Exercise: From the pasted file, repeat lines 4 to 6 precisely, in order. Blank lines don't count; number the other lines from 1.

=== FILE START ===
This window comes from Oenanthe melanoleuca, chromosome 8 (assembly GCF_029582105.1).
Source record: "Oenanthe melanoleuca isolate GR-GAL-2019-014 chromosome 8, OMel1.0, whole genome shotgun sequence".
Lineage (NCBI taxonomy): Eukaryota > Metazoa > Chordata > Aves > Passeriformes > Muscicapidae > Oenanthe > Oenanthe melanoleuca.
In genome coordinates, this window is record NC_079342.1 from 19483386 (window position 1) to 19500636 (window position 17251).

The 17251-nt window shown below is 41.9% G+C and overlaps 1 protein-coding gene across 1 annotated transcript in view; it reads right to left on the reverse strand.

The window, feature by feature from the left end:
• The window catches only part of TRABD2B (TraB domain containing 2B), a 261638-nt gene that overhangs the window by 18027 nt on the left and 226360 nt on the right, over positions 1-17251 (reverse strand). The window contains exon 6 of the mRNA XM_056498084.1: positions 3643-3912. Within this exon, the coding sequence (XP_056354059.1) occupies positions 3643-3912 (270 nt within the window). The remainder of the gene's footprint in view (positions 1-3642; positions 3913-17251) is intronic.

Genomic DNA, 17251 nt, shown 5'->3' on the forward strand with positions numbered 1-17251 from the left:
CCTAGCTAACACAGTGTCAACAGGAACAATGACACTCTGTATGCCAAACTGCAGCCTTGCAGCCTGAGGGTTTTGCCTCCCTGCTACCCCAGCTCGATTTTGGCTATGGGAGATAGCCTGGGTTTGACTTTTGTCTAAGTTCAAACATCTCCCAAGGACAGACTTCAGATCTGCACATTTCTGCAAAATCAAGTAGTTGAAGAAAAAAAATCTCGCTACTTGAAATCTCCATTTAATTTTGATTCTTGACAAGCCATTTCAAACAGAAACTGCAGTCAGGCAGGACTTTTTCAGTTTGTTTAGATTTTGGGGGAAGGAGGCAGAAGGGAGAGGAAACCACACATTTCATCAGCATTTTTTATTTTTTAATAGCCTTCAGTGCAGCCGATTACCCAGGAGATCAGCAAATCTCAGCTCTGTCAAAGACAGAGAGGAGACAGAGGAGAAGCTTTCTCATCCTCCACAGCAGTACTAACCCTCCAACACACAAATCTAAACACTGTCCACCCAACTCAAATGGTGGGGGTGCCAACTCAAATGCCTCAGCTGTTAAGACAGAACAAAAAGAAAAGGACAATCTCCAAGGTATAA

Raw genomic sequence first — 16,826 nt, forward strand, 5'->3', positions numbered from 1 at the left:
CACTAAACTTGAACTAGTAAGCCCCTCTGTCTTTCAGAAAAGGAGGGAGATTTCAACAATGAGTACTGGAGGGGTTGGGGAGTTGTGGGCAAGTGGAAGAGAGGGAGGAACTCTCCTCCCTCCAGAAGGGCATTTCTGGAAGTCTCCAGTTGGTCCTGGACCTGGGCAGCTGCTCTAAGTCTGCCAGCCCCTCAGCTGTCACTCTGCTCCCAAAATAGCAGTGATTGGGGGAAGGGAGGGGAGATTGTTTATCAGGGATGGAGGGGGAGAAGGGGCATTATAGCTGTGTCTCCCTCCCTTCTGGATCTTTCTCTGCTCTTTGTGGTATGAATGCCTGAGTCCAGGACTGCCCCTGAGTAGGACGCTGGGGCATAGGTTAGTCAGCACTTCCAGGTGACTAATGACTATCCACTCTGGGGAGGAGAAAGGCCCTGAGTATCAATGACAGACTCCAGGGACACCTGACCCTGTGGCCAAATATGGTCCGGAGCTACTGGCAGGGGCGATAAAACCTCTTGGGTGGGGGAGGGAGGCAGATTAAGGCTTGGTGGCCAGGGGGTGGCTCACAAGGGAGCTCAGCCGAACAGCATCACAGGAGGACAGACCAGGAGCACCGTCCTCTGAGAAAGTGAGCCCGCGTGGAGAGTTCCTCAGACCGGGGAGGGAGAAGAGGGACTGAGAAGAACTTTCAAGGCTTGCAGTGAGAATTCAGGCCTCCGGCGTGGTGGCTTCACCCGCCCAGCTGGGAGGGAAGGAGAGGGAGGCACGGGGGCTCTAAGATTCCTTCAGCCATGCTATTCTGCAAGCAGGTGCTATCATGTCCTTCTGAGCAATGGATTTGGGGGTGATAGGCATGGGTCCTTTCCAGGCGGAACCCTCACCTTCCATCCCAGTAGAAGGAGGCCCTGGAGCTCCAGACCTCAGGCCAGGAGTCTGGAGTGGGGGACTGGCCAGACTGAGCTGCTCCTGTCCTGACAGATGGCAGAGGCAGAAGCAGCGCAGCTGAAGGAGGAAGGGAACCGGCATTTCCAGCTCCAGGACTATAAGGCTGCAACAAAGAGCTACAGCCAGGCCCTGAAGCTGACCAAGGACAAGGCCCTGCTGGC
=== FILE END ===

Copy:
In genome coordinates, this window is record NC_079342.1 from 19483386 (window position 1) to 19500636 (window position 17251).

The 17251-nt window shown below is 41.9% G+C and overlaps 1 protein-coding gene across 1 annotated transcript in view; it reads right to left on the reverse strand.

The window, feature by feature from the left end: